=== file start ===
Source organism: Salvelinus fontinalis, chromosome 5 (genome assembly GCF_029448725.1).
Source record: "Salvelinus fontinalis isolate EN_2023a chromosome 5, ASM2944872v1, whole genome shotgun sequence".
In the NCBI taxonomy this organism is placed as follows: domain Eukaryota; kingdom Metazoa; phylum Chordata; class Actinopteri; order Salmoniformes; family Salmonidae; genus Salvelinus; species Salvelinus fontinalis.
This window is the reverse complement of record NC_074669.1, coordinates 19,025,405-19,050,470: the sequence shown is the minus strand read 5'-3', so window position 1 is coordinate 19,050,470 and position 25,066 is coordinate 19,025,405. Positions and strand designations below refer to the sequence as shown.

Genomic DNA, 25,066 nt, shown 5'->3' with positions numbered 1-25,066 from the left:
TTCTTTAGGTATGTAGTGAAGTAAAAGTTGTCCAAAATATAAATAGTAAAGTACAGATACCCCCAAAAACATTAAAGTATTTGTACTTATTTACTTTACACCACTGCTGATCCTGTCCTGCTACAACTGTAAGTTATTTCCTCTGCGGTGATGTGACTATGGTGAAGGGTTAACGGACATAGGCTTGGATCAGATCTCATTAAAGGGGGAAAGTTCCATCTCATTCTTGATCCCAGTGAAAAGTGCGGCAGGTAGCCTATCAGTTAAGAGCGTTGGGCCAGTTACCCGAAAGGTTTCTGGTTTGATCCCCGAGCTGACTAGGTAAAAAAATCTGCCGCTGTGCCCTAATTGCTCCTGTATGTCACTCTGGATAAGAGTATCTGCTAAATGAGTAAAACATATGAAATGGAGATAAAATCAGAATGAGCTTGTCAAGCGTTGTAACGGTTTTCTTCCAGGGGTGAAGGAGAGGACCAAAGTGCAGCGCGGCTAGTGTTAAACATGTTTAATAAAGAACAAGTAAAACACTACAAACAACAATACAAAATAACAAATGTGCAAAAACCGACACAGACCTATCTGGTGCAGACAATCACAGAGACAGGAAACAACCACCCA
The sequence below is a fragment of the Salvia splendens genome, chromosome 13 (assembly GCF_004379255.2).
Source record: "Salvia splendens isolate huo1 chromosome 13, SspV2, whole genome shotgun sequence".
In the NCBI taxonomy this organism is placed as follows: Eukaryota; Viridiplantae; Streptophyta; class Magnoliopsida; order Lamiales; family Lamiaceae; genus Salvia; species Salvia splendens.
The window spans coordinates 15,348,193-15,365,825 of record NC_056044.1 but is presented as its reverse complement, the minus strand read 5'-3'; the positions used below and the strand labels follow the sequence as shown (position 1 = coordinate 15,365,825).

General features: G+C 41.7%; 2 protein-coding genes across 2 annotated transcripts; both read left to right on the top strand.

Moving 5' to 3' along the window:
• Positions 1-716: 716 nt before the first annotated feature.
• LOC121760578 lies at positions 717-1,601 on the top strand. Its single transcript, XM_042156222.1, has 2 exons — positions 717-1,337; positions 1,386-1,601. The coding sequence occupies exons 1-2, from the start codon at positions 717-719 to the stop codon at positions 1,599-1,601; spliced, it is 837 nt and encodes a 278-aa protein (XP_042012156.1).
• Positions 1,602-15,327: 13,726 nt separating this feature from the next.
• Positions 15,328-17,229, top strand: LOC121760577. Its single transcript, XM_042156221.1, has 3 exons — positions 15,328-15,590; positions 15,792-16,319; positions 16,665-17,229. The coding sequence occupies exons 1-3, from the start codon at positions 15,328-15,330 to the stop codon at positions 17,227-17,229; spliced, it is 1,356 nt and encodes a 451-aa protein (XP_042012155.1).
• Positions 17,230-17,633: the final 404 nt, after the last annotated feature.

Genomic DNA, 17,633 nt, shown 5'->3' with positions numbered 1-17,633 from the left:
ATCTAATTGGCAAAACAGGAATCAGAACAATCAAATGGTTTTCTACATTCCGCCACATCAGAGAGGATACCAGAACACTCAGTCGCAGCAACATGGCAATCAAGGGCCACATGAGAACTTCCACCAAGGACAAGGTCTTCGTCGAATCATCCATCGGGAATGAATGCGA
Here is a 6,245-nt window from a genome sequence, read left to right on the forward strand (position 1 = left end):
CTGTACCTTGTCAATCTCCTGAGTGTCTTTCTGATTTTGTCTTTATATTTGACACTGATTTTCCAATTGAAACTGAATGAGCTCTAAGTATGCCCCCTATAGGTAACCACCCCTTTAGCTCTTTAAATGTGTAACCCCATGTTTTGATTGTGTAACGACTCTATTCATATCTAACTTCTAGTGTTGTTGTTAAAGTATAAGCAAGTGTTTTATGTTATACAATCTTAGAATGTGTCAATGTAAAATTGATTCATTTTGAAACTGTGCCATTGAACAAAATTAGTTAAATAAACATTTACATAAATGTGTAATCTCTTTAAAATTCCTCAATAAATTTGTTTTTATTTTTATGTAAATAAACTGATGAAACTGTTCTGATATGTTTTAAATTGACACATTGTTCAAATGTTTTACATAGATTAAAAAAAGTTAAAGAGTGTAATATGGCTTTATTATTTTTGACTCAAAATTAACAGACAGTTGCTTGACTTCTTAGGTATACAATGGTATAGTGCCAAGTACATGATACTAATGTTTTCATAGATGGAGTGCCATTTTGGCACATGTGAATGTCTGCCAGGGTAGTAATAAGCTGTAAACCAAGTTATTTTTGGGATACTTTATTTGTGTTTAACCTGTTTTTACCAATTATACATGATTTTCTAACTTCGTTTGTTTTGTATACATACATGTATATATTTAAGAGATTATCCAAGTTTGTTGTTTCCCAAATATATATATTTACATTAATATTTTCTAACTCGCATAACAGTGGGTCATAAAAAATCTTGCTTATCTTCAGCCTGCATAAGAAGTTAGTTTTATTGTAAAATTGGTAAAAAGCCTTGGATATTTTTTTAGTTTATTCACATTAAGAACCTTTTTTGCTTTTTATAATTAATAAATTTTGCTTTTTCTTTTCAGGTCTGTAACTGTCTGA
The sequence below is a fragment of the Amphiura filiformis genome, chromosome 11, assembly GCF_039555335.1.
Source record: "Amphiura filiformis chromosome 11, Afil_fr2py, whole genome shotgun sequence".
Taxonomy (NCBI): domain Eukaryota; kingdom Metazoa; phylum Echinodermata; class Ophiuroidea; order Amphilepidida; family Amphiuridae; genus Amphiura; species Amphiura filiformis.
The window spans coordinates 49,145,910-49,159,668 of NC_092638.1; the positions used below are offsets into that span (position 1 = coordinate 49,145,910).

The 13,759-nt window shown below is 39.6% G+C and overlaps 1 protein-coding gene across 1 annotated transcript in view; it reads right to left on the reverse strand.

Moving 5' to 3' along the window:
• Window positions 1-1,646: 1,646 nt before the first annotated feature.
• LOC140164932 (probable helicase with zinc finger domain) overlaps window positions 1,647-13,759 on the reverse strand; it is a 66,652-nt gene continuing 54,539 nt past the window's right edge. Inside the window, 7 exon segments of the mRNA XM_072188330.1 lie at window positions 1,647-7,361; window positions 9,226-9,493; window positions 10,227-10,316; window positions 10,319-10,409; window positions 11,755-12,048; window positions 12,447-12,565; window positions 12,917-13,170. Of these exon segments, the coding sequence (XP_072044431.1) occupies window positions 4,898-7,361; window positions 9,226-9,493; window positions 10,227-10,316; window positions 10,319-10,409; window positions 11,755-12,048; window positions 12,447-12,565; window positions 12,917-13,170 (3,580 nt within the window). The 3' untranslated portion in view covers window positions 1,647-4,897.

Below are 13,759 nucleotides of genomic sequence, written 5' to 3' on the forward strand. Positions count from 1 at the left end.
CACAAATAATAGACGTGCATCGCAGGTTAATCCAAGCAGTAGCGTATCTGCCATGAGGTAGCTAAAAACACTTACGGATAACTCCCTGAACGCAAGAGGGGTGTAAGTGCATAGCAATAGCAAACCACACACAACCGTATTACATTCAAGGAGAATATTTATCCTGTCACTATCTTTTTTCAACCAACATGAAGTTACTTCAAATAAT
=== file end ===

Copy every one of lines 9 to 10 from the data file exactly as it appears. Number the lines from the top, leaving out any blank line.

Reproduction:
In the NCBI taxonomy this organism is placed as follows: Eukaryota; Viridiplantae; Streptophyta; class Magnoliopsida; order Lamiales; family Lamiaceae; genus Salvia; species Salvia splendens.
The window spans coordinates 15,348,193-15,365,825 of record NC_056044.1 but is presented as its reverse complement, the minus strand read 5'-3'; the positions used below and the strand labels follow the sequence as shown (position 1 = coordinate 15,365,825).